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The influence of hospital drug formulary policies on the prescribing patterns of proton pump inhibitors in primary care. / Larsen, Michael Due; Schou, Mette; Kristiansen, Anja Sparre; Hallas, Jesper.

I: European Journal of Clinical Pharmacology, Bind 70, Nr. 7, 27.04.2014, s. 859-865.

Publikation: Bidrag til tidsskriftTidsskriftartikelForskningpeer review

TY - JOUR

T1 - The influence of hospital drug formulary policies on the prescribing patterns of proton pump inhibitors in primary care

AU - Larsen, Michael Due

AU - Schou, Mette

AU - Kristiansen, Anja Sparre

AU - Hallas, Jesper

PY - 2014/4/27

Y1 - 2014/4/27

N2 - AIM: This study had two aims: Firstly, to describe how prescriptions for proton pump inhibitor (PPI) in primary care were influenced by a change of the hospital drug policy, and secondly, to describe if a large discount on an expensive PPI (esomeprazole) to a hospital would influence prescribing patterns after discharge.METHODS: This register study was conducted at Odense University Hospital, Denmark, and by use of pharmacy dispensing data and a hospital-based pharmacoepidemiological database, the medication regimens of patients were followed across hospitalisation. The influence of hospital drug policy on prescribings in primary care was measured by the likelihood of having a high-cost PPI prescribed before and after change of drug policy.RESULTS: In total, 9,341 hospital stays in 2009 and 2010 were included. The probability of a patient to be prescribed an expensive PPI after discharge decreased from 33.5 to 9.4 %, corresponding to a risk ratio of 0.28. In primary care after discharge, 13.4 % of esomeprazole use was initiated in the hospital, and this was 8.4 % for PPIs in general. After the change of hospital drug policy, this decreased to 6.5 % for esomeprazole and increased for the recommended PPIs pantoprazole and lansoprazole to 14.6 and 26.1 %, respectively. The effect of a large discount on expensive PPI to hospital was 14.7 %, and this decreased to 2.6 % when coordinating drug policy in hospital and primary care.CONCLUSION: The likelihood of having an expensive PPI prescribed after hospital stay decreased when coordinating drug policy and the influence of a large discount to hospital could be minimised.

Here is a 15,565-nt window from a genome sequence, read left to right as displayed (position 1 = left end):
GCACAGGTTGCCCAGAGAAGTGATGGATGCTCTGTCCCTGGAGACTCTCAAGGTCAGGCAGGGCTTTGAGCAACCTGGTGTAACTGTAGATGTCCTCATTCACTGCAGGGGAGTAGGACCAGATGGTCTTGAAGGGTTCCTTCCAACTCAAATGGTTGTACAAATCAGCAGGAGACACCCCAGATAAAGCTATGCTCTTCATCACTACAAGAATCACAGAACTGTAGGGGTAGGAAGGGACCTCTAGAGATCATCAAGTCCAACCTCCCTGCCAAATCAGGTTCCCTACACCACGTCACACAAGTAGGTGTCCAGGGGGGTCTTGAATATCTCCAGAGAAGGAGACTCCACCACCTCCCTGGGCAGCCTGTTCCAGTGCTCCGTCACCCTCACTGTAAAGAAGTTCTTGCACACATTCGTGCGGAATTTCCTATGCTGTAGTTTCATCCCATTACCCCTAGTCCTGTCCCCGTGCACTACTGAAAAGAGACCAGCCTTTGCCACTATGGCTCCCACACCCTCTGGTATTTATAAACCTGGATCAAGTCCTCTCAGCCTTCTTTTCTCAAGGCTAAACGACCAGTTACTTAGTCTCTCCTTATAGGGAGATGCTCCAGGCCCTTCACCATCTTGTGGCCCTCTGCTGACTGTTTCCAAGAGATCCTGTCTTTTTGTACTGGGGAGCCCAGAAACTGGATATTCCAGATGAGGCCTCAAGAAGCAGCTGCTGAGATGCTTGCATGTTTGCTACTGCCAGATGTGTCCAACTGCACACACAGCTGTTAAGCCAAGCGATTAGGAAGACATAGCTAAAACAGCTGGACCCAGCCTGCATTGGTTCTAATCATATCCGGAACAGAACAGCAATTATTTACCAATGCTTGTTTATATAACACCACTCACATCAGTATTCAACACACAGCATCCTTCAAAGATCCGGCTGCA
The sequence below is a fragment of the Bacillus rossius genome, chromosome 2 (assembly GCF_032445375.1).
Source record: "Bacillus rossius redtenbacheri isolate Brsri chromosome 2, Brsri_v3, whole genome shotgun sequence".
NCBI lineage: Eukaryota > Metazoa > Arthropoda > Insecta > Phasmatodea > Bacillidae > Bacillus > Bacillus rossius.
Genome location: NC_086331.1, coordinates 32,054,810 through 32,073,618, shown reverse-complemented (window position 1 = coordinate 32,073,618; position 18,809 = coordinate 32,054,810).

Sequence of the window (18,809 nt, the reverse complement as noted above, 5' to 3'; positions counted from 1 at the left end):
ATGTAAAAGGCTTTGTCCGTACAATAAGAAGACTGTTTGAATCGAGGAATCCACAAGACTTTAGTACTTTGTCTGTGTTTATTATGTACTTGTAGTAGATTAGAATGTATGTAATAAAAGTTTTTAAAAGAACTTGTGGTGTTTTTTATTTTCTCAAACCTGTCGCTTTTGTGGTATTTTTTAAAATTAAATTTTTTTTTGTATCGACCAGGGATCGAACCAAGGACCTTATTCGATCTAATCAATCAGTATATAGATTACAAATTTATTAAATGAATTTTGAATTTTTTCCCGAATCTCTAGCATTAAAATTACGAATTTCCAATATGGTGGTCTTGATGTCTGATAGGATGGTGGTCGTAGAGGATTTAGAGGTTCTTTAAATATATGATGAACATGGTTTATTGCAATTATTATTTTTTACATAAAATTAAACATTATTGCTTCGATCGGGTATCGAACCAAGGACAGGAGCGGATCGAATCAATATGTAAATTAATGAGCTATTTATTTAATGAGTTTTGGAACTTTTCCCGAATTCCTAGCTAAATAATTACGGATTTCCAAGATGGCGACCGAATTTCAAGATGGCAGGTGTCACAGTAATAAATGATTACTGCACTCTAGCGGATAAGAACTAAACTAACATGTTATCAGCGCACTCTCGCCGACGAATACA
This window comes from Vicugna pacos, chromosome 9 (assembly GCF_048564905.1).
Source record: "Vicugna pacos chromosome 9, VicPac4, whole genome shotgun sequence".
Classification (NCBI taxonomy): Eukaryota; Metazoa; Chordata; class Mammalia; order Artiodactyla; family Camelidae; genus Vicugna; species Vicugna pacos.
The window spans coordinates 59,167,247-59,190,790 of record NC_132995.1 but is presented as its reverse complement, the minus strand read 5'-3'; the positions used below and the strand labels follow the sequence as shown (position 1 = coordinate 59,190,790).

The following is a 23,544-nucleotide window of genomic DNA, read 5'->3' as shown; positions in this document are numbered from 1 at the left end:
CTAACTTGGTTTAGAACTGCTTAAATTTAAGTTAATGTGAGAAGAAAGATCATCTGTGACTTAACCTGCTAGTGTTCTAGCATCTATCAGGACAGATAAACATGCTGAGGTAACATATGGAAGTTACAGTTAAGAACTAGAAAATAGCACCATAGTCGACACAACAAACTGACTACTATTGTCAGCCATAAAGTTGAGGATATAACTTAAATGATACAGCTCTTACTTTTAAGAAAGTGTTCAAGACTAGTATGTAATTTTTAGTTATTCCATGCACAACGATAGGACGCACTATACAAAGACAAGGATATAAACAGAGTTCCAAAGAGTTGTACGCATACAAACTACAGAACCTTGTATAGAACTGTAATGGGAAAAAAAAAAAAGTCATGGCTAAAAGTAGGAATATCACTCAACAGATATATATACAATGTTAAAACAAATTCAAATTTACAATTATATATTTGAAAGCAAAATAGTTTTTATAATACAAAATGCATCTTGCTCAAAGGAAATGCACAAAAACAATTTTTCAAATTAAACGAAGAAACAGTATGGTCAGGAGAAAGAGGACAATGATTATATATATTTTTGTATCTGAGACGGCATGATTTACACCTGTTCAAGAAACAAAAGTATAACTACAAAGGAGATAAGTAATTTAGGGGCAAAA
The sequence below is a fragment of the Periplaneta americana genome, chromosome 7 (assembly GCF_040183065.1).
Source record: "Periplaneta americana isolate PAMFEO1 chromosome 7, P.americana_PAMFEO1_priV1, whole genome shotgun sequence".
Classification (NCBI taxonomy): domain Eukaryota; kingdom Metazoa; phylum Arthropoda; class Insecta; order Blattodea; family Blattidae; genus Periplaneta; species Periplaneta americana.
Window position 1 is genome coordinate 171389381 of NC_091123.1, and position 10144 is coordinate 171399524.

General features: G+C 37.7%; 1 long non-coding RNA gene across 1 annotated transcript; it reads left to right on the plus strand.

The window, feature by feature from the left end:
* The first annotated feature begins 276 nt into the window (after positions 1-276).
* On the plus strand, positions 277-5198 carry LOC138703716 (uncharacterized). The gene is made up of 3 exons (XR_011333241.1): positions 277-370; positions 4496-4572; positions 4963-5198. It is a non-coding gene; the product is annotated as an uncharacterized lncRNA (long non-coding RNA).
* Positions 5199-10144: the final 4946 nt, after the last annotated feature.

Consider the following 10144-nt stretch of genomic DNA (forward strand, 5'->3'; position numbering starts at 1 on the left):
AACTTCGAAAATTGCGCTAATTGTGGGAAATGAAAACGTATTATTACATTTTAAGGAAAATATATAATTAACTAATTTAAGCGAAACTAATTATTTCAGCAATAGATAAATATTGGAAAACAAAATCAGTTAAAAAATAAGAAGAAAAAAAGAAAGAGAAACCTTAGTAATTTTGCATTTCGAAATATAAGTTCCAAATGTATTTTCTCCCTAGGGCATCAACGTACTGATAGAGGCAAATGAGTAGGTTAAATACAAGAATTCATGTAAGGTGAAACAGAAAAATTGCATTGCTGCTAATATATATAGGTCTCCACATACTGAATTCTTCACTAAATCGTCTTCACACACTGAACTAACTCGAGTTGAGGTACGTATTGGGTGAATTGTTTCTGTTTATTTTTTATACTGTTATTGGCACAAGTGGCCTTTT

AB - AIM: This study had two aims: Firstly, to describe how prescriptions for proton pump inhibitor (PPI) in primary care were influenced by a change of the hospital drug policy, and secondly, to describe if a large discount on an expensive PPI (esomeprazole) to a hospital would influence prescribing patterns after discharge.METHODS: This register study was conducted at Odense University Hospital, Denmark, and by use of pharmacy dispensing data and a hospital-based pharmacoepidemiological database, the medication regimens of patients were followed across hospitalisation. The influence of hospital drug policy on prescribings in primary care was measured by the likelihood of having a high-cost PPI prescribed before and after change of drug policy.RESULTS: In total, 9,341 hospital stays in 2009 and 2010 were included. The probability of a patient to be prescribed an expensive PPI after discharge decreased from 33.5 to 9.4 %, corresponding to a risk ratio of 0.28. In primary care after discharge, 13.4 % of esomeprazole use was initiated in the hospital, and this was 8.4 % for PPIs in general. After the change of hospital drug policy, this decreased to 6.5 % for esomeprazole and increased for the recommended PPIs pantoprazole and lansoprazole to 14.6 and 26.1 %, respectively. The effect of a large discount on expensive PPI to hospital was 14.7 %, and this decreased to 2.6 % when coordinating drug policy in hospital and primary care.CONCLUSION: The likelihood of having an expensive PPI prescribed after hospital stay decreased when coordinating drug policy and the influence of a large discount to hospital could be minimised.

U2 - 10.1007/s00228-014-1681-2

DO - 10.1007/s00228-014-1681-2

M3 - Journal article

C2 - 24770928

VL - 70

SP - 859

EP - 865

JO - European Journal of Clinical Pharmacology

JF - European Journal of Clinical Pharmacology

SN - 0031-6970

IS - 7

ER -